Geopolitical tensions are critical reasons behind the heightened scrutiny of such acquisitions and the decisions on whether to entitle those transactions in the first instance. Most European countries oppose the Russia-Ukraine war and have openly condemned Russia for instigating it. Yet, there appears to be a thriving ‘no-limits friendship’ between Russia and China, despite Russia’s unwarranted actions. This friendship causes uncertainty about the political intent behind China’s increasing investments in Europe, thus presenting an arduous task in navigating and eliminating risks whilst engaging in vital trade deals with China.
There are escalating tensions between the EU and the U.S. The U.S. has increased sanctions and restrictions on Chinese trade due to, among other things, its violations in Xinjiang province under the Uyghur Human Rights Policy Act 2020. More significantly, the U.S. has imposed restrictions on new semiconductor sales to China in an attempt to decelerate China’s technology sector.
The EU, a significant U.S. trading partner, is set to finally ratify the proposed EU-China Comprehensive Agreement on Investment (CAI), negotiated in 2020. The U.S.’s primary cause for concern is that the CAI does not allow the EU to ally with the U.S. in imposing restrictions or controls on Chinese trade should its government violate labour or human rights provisions.
There are also underlying tensions between China and the EU China often imposes restrictive trading terms on its trading partners, so much so the Dispute Settlement Body (DSB) of the World Trade Organisation received a second complaint from the EU, in that ‘Chinese measures unduly restrict the possibility to enforce intellectual property rights…inconsistent with China’s obligation under the Agreement on Trade-Related Aspects of Intellectual Property Rights’, with the DSB agreeing to establish a review panel. This move will likely strain trade relations between both parties, potentially reducing investment in the EU.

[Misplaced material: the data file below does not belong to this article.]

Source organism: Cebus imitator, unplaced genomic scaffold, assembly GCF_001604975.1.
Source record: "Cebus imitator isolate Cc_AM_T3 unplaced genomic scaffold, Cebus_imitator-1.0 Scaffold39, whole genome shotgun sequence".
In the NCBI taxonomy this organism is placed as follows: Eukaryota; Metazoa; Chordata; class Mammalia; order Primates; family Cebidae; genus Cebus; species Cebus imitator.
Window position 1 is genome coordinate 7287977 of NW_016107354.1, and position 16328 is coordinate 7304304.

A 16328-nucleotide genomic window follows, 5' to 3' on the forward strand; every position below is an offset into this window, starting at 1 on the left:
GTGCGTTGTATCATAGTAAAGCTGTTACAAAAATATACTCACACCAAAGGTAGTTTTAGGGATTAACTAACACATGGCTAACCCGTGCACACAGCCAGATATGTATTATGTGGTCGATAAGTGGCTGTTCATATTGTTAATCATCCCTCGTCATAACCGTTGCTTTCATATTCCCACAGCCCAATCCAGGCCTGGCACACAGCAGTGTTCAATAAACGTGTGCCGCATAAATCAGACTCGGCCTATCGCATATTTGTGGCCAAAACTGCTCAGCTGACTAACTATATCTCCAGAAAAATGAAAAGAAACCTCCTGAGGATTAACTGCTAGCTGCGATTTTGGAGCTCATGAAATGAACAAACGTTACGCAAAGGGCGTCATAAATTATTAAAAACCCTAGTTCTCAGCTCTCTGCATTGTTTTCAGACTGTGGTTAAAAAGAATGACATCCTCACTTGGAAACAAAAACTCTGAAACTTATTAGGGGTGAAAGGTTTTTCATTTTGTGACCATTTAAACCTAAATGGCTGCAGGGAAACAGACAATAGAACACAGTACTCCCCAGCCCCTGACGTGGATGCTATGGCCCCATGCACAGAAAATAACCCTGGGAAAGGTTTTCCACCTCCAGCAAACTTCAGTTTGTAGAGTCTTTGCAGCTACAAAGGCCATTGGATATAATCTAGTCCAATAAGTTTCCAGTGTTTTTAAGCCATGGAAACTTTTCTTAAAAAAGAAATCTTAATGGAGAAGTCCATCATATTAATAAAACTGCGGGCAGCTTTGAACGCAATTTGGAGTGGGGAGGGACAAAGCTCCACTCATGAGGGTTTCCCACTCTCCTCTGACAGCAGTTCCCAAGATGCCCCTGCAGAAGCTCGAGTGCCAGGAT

Trade, investments and acquisition opportunities facilitate economic growth; therefore, fewer opportunities lead to stagnation for all sectors. For instance, corporate and business finance lawyers will face a downtick in M&A and company formation transactions, and business immigration lawyers will experience similar in terms of enquiries concerning settlement and business visitor visas.
That being said, there may be a boost for some. For example, commercial litigation lawyers may need to advise and advocate for their clients due to withdrawals and the blocking of trade deals. Commercial property lawyers may realise an upturn in property disposals as some clients relocate to their country of origin or elsewhere.
For the legal industry in general, it would mean that large global law firms and firms with interests connected to China must reassess their positions and business ethos to thrive in changing circumstances. In reassessing their position, some law firms thus affiliated would see a reduction in the procurement of services, leading to a decline in net exports and turnover and, ultimately, a significant loss of jobs.
Panic need not set in yet; China has the world’s second-largest economy, with a GDP of just over $17 trillion (in 2021) behind the USA. Therefore, it has substantial negotiating power and can settle deals, specifically in countries with developing economies and with perhaps ‘less’ stringent stances.
As a result, there will be business opportunities elsewhere, although attaining those opportunities will seemingly be contingent on expansion ambitions and a firm’s predilection, if any, for evading controversies.